Billionaire tech VC Tej Kohli says startups must have a vision as grand as inventing the light bulb to get his cash
- Tej Kohli is a London-based billionaire tech entrepreneur and philanthropist who made the majority of his fortune through the e-commerce and real estate industries.
- Kohli now serves as executive chairman of his eponymous VC firm, Kohli Ventures, which focuses on firms in the fields of artificial intelligence, genomics, robotics, biotech, and e-sports.
- Speaking to Business Insider, Kohli explained the two simple qualities he requires of every company he invests in - scalability and the potential to change the world.
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Tech billionaire and VC Tej Kohli says there are two specific qualities he looks for in every firm he invests in - scalability and the potential to change the world.
Kohli made the bulk of his fortune through e-commerce, building a portfolio of white-label tech and payment processing providers in the 1990s. He now invests in tech firms through his VC firm, Kohli Ventures.
Speaking to Business Insider about how startups can persuade him to part with his cash, Kohli said: "The company has to be scalable, and it has to be beneficial to other human beings."
Elaborating on his view, Kohli cited Detraxi, a US-based biotech startup developing artificial blood, which Kohli says his VC firm has backed as part of a $100 million funding commitment.
"[A company can] look so exciting, but at the same time, you have to look at the people who are behind it. You have to look at how scalable it is. If Detraxi works anything close to what we say, it's life-changing for the whole world. It's the greatest invention since the light bulb," he says.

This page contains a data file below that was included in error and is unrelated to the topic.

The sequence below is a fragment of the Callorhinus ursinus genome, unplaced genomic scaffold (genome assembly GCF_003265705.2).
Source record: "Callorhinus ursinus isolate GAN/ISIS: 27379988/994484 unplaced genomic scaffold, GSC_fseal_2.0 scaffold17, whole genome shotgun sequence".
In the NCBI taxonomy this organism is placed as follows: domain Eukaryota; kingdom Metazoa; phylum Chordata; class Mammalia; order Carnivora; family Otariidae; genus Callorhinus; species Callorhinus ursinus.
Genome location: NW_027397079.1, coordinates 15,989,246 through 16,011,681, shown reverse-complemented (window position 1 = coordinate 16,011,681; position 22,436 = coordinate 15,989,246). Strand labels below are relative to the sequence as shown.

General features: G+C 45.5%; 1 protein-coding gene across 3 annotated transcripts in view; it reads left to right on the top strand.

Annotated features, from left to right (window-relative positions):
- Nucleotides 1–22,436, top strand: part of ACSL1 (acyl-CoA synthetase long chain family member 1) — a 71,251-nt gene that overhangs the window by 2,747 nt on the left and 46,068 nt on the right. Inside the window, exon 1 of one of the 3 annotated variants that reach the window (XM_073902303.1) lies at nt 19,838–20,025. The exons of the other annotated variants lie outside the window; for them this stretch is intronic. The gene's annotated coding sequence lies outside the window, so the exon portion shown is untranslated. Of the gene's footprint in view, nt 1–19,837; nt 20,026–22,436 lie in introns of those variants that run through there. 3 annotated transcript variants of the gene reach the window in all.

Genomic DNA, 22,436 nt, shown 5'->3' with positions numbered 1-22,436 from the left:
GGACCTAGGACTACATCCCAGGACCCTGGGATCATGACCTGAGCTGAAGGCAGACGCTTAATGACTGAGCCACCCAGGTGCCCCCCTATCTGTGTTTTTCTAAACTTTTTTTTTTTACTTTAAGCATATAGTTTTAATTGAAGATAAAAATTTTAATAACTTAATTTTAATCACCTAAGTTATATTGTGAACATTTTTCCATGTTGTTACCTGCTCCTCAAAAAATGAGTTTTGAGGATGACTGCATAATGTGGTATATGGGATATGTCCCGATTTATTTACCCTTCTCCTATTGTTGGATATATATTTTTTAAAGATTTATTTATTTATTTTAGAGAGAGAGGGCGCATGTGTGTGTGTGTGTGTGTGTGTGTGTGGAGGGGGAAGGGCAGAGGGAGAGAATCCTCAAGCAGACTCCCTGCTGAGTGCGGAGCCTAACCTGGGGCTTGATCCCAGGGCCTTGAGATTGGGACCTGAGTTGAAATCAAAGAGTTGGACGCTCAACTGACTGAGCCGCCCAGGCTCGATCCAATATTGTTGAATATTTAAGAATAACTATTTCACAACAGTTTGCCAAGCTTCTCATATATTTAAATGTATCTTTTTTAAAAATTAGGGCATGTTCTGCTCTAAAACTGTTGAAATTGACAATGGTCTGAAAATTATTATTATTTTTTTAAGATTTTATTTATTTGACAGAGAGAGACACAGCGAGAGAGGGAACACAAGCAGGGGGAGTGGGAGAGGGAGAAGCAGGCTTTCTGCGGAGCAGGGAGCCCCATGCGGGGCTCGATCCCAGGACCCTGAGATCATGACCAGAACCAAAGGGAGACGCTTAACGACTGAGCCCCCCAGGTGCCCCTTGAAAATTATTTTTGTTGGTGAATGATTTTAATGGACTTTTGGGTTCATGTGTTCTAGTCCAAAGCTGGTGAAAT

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He also cited Rewired, a robotics-focused venture capital firm which Kohli invested $100 million dollars into last June.
"Let's look at Rewired's acquisitions," said Kohli. "Rewired has acquired a company, Open Bionics, that makes prosthetic arms. We have invested in many companies which all have some kind of an application which can scale up hugely, indefinitely.
"At this stage of my life, I look at how companies can better other people's lives. That doesn't have to be exclusive from profitability. Both things can work together at the same time. I try to look for both those elements to the extent that it is possible."
Kohli hunts for the "six Ds of exponential growth"
Kohli adheres to the so-called "six Ds of exponential growth" when weighing up at possible investments. First conceived by fellow entrepreneurs Peter Diamandis and Steven Kotler, the 'six Ds' is a business theory which holds that tech firms that end up growing exponentially share six key attributes.
Kohli explains: "Every new business has to be digitalised. It has to be disruptive. It has to be demonetized - when Google and Facebook were made, they never thought about how much money they were going to make. They just wanted eyeballs, and they got them. Now, of course, they make more money than anyone.
"They have to be dematerialised - you have phones with all these apps. They are deceptive with their growth [as exponential growth is deceptively slow at first]. And, of course, they have to be democratized."
Another investment Kohli views as meeting these criteria comes from the burgeoning e-sports industry. In November 2018, Kohli invested $22 million (€22 million) in Team Vitality, a Paris-based e-sports team.
In June, Team Vitality won the world championship for the hit video game Rocket League - a game which had an estimated 50 million players worldwide as of last year.
According to the market research firm, eMarketer, the global audience for e-sports in 2018 was roughly 400 million.
Kohli said: "I would suggest that it'll be at one billion very soon, and as I've said in another interview, that's good enough for me. My job is, at this stage, is to [establish] what I see as the most advanced technologies and how they affect people. Coming from the e-commerce era, in the 1990s and so on, it was all about eyeballs. E-sports is also about eyeballs."
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